Data as of September 21, 2020, with a median follow-up of 17.2 months. Efficacy assessments were performed in 57 patients, as 3 (1 in Group A, 2 in Group B) died of disease prior to the first imaging reassessment.

In the intention-to-treat (ITT) population of 30 patients in each group, 3 patients in group A and 5 patients in group B achieved partial remission (PR), with ORRs of 10% and 17%, respectively, and the combination group achieved the primary endpoint.

A waterfall plot of tumor response is shown in Figure 1. In the ITT population, the disease control rate (DCR) was 50% in group A and 57% in group B, and the median duration of disease control was relatively durable, 4.2 months and 4.6 months, respectively.

 

Avelumab combined with cetuximab for the treatment of advanced anal squamous cell carcinoma

Figure 1. Tumor diameter change from baseline in groups A (A) and B (B)

 

As of September 21, 2020, the median PFS was 2.0 months in group A and 3.9 months in group B; the median OS was 12.8 months in group A and 7.8 months in group B.

 

Data as of July 15, 2021, with a median follow-up of 26.7 months, updated data to show: median OS was 13.9 months in arm A and 7.8 months in arm B (Figure 2A, B); median PFS A It was 2.0 months in group B and 3.9 months in group B (Fig. 2C,D).

 

Avelumab combined with cetuximab for the treatment of advanced anal squamous cell carcinoma

Figure 2. PFS and OS Kaplan-Meier curves. A. OS in group A; B. OS in group B; C. PFS in group A; D. PFS in group B

 

 

 


Safety was acceptable in both groups

 

The most common adverse event (AE) in arm A was fatigue (17%) and arm B was cutaneous and subcutaneous disease (87%). No grade 3-4 treatment-related AEs were observed in arm A;

the most common grade 3-4 treatment-related AEs in arm B were cutaneous and subcutaneous disease, hypomagnesemia, and aspartate/alanine aminotransferase elevations , the incidence rate is 6%. No toxic fatalities reported.

 

 

 


In conclusion

 

For SCAC patients, there is currently no standard therapy after failure of standard first-line chemotherapy. And no randomized studies on second-line therapy have been published to date.

Unfortunately, conducting clinical trials in this setting is indeed limited by the rarity of the disease, the short life expectancy, and the fact that clinical conditions are often hampered by the aggressive behavior, complications, and associated comorbidities of HIV infection in this malignancy.

On the basis of fully understanding the clinical needs and combining the mechanism of action of PD-(L)1 and anti-EGFR mAbs, the researchers designed this study to explore the anti-PD-L1 mAb Avelumab alone or in combination with anti-EGFR mAbs Activity of cetuximab.

The study design was a non-comparative randomized phase II clinical trial using an ORR-based “choose a winner” strategy. Results The primary endpoint of the combination arm was achieved with an ORR of 17%.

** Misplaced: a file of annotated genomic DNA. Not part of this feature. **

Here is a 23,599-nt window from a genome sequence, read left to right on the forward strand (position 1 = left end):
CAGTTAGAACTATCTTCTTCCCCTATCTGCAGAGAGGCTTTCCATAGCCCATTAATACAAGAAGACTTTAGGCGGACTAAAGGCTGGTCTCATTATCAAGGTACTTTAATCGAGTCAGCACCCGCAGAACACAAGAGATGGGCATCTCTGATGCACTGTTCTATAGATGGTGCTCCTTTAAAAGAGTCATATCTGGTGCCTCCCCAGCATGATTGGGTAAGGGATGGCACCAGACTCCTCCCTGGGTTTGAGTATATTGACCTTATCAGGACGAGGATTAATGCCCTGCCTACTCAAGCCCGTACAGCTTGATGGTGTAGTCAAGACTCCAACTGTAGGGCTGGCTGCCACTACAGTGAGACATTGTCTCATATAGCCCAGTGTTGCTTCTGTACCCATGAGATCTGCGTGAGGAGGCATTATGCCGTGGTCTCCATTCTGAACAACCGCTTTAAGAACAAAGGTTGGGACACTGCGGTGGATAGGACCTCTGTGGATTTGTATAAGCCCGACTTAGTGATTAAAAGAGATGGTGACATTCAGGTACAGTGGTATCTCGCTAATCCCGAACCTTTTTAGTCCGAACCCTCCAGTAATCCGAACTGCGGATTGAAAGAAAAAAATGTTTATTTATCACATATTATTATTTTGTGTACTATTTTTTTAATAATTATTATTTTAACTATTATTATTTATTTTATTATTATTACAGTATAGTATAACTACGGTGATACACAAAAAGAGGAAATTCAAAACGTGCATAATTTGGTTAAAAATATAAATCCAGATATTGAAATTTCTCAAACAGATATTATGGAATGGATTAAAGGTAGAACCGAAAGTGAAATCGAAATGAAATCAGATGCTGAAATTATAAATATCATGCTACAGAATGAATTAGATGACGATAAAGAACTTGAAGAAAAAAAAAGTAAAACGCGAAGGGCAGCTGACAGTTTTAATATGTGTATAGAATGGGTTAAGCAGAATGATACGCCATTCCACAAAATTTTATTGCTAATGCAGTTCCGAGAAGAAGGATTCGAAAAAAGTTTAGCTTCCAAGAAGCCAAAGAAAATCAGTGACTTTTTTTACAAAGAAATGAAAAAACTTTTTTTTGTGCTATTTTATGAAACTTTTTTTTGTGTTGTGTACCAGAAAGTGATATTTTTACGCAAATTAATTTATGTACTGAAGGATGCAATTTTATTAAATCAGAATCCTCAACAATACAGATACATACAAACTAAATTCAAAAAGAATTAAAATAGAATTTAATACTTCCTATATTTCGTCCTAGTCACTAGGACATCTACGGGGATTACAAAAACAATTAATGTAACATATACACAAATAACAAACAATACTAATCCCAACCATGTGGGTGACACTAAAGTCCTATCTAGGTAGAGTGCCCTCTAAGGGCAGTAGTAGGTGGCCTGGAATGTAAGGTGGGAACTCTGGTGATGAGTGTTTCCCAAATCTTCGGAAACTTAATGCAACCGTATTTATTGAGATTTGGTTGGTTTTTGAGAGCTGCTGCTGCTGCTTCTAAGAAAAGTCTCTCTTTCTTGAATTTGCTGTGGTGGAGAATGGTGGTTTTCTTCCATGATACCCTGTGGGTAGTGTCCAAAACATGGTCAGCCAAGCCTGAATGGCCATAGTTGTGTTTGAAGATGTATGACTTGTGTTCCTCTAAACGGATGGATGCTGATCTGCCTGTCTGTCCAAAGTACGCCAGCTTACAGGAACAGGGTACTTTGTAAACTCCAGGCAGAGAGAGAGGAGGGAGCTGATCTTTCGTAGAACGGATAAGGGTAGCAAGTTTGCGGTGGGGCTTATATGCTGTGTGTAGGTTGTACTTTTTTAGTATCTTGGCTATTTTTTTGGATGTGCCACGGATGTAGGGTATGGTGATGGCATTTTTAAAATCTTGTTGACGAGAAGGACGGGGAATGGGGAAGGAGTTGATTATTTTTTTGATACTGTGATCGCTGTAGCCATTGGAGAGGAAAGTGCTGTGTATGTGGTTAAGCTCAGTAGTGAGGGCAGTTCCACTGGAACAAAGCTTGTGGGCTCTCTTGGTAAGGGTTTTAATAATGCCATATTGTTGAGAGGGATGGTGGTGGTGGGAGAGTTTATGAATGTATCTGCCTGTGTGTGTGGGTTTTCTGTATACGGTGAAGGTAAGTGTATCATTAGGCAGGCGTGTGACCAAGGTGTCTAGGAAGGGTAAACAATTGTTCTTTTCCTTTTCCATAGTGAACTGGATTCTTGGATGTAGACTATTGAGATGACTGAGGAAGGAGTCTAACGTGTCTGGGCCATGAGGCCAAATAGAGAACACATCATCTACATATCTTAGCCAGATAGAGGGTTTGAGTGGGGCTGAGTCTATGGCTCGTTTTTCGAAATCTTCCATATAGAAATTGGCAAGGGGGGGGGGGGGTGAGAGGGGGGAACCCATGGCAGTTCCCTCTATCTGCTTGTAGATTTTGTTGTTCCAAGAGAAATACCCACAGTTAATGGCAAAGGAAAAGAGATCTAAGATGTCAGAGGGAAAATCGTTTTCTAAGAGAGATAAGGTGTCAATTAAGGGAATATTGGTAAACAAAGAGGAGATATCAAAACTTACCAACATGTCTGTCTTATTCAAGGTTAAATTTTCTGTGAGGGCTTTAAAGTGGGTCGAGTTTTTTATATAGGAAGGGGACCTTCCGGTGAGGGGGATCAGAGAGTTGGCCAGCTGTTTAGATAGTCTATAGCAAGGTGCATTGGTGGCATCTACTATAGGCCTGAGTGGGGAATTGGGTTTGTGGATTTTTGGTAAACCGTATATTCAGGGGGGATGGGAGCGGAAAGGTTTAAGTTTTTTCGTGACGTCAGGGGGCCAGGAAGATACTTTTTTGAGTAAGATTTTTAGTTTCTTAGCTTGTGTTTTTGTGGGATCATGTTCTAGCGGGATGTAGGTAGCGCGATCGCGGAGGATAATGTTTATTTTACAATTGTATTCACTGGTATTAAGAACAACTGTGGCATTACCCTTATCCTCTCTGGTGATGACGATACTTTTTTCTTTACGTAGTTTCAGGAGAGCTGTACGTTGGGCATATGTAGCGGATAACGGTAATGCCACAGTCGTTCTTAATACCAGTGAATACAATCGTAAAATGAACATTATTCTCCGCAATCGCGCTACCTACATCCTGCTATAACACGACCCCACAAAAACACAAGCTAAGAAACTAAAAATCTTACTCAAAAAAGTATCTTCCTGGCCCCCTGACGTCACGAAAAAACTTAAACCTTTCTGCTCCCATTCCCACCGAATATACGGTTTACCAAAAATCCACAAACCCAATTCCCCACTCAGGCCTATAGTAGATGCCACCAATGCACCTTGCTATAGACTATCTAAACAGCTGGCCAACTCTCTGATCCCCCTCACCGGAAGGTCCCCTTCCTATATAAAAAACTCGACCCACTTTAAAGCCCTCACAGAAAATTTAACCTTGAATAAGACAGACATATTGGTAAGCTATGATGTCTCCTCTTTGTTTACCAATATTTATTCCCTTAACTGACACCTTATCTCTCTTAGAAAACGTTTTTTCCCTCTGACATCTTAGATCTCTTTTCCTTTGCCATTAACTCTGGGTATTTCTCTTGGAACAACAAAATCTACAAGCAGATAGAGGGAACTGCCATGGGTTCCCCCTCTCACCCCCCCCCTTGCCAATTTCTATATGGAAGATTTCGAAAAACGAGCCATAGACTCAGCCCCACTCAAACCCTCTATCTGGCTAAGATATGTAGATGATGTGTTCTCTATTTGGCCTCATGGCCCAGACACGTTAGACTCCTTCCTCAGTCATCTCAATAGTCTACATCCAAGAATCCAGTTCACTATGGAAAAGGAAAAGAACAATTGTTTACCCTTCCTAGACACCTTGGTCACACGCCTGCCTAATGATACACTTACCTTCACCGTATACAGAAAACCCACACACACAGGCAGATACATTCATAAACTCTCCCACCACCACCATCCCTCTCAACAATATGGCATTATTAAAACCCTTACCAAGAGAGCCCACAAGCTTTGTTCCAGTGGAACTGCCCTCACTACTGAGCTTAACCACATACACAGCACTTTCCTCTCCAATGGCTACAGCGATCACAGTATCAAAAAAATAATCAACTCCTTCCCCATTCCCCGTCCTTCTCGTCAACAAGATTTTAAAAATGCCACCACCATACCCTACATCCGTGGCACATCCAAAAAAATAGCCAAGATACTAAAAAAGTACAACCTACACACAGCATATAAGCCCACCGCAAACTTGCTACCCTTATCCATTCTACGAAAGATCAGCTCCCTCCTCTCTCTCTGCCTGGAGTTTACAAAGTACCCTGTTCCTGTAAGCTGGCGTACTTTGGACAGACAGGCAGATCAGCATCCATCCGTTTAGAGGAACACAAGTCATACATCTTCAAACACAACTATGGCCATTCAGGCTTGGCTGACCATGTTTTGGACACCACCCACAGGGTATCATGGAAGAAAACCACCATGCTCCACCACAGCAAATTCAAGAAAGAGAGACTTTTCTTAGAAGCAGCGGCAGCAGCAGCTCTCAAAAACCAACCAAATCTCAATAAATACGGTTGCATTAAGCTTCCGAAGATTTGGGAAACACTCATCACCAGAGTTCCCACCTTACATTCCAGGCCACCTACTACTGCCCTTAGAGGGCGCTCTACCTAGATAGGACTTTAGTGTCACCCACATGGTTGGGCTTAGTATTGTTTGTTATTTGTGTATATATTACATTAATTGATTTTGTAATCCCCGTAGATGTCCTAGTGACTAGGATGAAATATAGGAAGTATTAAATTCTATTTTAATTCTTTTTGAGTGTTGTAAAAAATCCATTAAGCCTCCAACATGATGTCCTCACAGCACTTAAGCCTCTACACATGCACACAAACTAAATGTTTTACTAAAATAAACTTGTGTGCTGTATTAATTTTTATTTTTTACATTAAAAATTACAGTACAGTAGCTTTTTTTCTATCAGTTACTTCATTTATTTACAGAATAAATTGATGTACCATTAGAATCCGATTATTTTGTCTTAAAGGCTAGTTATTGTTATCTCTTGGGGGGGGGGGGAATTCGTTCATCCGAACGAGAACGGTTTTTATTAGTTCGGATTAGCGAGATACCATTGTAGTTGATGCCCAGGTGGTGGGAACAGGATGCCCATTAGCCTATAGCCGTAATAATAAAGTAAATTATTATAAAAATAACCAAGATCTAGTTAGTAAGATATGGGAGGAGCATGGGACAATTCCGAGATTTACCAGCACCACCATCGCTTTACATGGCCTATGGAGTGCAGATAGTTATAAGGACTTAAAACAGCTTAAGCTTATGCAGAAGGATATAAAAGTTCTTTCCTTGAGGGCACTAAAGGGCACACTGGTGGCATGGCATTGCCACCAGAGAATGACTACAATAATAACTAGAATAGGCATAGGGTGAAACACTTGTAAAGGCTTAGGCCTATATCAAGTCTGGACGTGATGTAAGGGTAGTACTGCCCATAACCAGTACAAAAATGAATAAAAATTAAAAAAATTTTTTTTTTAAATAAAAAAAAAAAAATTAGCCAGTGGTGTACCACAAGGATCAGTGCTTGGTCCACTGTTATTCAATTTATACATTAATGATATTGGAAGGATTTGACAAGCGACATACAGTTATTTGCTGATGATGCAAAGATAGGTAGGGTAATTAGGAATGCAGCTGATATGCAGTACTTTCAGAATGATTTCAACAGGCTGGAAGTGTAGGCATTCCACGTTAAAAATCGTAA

Moreover, the duration of tumor regression and disease stabilization in the combination group was also more durable, and the PFS of 3.9 months was also encouraging.

It can be estimated from the Kaplan-Meier model that about 30% of patients had no progression for at least 6 months, and 10% had no progression for at least 6 months.

1 year without progress, indicating that this therapeutic strategy still has potential.

 

OS results should be interpreted with caution because of the small sample size and slight imbalance in baseline characteristics between groups, such as the higher proportion of women in group A, a well-known positive prognostic indicator in SCAC.

Other factors that may have influenced OS were a slight imbalance in disease burden or number of previous lines of treatment at enrollment between the two groups.

In addition, looking at the shape of the OS curves, although the median OS was shorter in group B, overall OS results were similar, as the curves of the two groups crossed at 6 months and were very close after 18 months.

No major differences in post-study treatment were observed, with 11 patients in each group receiving further treatment.

 

In conclusion, the CARACAS study met its primary endpoint in the cetuximab-Avelumab combination arm, showing promising activity in aSCAC with dual blockade of EGFR and PD-L1 with a manageable safety profile.

 

 

 

 

References
Lonardi S, Prete AA, Morano F, et al. Randomized phase II trial of Avelumab alone or in combination with cetuximab for patients with previously treated, locally advanced, or metastatic squamous cell anal carcinoma: the CARACAS study. J Immunother Cancer. 2021 Nov ;9(11):e002996. doi: 10.1136/jitc-2021-002996. PMID: 34815354; PMCID: PMC8611452.

Avelumab combined with cetuximab for the treatment of advanced anal squamous cell carcinoma

(source:internet, reference only)


Disclaimer of medicaltrend.org